Modi Govt in Talks to Launch LIC's IPO This Year: Report
The plan is to first sell a small stake in LIC through an initial public offering (IPO) and then later dilute the government’s holdings further, the report said.
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The government has identified the Life Insurance Corporation (LIC) of India, country's largest insurer, as a potential candidate for divestment in the current fiscal year, according to a report in The Indian Express.
The proposal, if implemented, will give the government’s divestment programme a major boost. Nirmala Sitharaman in the Union Budget 2019 had increased the divestment target to Rs 1.05 trillion for the current fiscal year from Rs 90,000 crore in the previous year.
According to the report, the LIC divestment proposal is in the early stage and has been discussed within the government. The plan is to first sell a small stake in LIC through an initial public offering (IPO) and then later dilute the government’s holdings further, the report added.
However, the government will have to amend the LIC Act of 1956 first before launching the insurer’s IPO. The government has so far not considered listing LIC due to its perceived role in supporting the equity markets in times of major sell-offs. LIC also buys shares of state-owned companies during divestment, especially when investor participation is seen weak. LIC realised a profit of Rs 23,621 crore from its equity investment during 2018-19 as against Rs 25,646 crore in the previous year. It also made a gross equity investment of Rs 68,621 crore during 2018-19.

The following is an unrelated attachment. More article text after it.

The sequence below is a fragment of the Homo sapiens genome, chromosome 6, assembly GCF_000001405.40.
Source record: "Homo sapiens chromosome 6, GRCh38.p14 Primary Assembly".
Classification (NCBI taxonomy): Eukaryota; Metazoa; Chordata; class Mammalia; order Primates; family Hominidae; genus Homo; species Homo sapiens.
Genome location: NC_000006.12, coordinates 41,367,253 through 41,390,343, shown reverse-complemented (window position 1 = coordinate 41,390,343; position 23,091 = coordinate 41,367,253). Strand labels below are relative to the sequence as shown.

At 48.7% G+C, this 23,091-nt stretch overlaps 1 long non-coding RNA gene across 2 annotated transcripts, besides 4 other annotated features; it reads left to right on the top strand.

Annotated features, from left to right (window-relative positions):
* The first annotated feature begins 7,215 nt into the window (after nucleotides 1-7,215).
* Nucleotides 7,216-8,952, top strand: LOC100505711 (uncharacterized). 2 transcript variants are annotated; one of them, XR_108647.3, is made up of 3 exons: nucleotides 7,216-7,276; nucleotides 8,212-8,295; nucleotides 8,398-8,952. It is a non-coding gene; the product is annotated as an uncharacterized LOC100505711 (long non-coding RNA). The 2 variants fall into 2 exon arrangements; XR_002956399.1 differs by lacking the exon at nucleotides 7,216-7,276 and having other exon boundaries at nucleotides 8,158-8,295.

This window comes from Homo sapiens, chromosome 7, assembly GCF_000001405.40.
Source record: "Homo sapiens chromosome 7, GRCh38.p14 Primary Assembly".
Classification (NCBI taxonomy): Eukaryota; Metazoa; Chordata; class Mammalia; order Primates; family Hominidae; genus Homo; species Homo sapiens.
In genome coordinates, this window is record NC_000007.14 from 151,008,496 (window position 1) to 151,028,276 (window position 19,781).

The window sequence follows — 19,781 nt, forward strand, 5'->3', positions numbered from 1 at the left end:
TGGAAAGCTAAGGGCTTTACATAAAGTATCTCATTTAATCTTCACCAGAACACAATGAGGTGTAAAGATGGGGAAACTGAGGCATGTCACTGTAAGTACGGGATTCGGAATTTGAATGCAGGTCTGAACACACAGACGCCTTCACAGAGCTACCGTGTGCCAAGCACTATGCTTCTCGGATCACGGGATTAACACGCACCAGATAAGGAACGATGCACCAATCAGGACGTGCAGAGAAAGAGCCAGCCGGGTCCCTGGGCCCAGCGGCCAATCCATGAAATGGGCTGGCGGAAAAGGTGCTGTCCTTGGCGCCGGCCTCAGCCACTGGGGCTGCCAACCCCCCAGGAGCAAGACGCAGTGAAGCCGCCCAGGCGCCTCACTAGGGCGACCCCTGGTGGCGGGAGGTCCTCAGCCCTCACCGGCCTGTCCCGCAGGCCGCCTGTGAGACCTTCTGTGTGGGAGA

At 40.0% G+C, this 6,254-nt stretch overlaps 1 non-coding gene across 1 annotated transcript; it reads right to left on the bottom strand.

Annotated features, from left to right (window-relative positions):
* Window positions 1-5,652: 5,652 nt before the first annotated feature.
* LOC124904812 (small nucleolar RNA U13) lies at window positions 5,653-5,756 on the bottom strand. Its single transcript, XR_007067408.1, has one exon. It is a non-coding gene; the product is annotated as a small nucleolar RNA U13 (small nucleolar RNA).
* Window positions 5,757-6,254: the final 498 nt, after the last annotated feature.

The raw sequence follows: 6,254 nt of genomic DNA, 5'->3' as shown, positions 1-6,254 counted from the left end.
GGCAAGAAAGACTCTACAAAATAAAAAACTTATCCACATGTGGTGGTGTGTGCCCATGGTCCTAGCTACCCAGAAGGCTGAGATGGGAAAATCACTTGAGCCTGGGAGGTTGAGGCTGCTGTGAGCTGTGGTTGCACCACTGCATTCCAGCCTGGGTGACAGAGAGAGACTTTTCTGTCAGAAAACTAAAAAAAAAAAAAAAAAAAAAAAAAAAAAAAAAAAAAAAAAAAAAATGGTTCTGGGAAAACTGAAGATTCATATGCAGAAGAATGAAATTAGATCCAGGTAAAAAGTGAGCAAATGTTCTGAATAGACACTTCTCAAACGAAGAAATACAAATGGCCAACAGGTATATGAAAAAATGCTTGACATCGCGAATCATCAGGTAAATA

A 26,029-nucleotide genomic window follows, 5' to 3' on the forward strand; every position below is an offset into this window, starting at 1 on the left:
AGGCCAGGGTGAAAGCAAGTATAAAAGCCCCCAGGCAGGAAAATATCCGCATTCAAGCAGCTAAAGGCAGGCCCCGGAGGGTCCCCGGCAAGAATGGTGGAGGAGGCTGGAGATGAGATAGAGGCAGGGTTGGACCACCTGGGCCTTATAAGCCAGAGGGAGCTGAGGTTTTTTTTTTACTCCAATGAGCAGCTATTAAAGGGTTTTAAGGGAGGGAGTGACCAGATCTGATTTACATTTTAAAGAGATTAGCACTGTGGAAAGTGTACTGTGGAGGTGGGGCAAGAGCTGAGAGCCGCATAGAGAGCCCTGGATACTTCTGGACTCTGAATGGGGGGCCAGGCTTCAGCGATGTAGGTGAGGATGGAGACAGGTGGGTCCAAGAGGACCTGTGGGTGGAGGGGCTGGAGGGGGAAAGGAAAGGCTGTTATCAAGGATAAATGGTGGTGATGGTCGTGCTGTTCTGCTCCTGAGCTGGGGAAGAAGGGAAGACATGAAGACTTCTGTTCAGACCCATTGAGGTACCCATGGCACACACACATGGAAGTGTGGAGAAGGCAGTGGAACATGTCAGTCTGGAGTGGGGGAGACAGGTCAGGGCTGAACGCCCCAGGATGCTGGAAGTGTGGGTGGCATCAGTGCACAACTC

LIC also has huge investments in debentures and bonds (Rs 434,959 crore), besides providing funding for many infrastructure projects (Rs 376,097 crore as of March 2018), according to the insurer’s annual report for 2017-18.
Public listing of LIC will lead to more disclosures of such investments and loan portfolios and, thereby, can help in more transparency and better governance. LIC is currently under the supervisory oversight of the Insurance Regulatory and Development Authority of India (IRDAI), but it is governed by the LIC Act of 1956, which enables the insurer to obtain a special dispensation in several areas including higher stakes in companies beyond the limit set by IRDAI.
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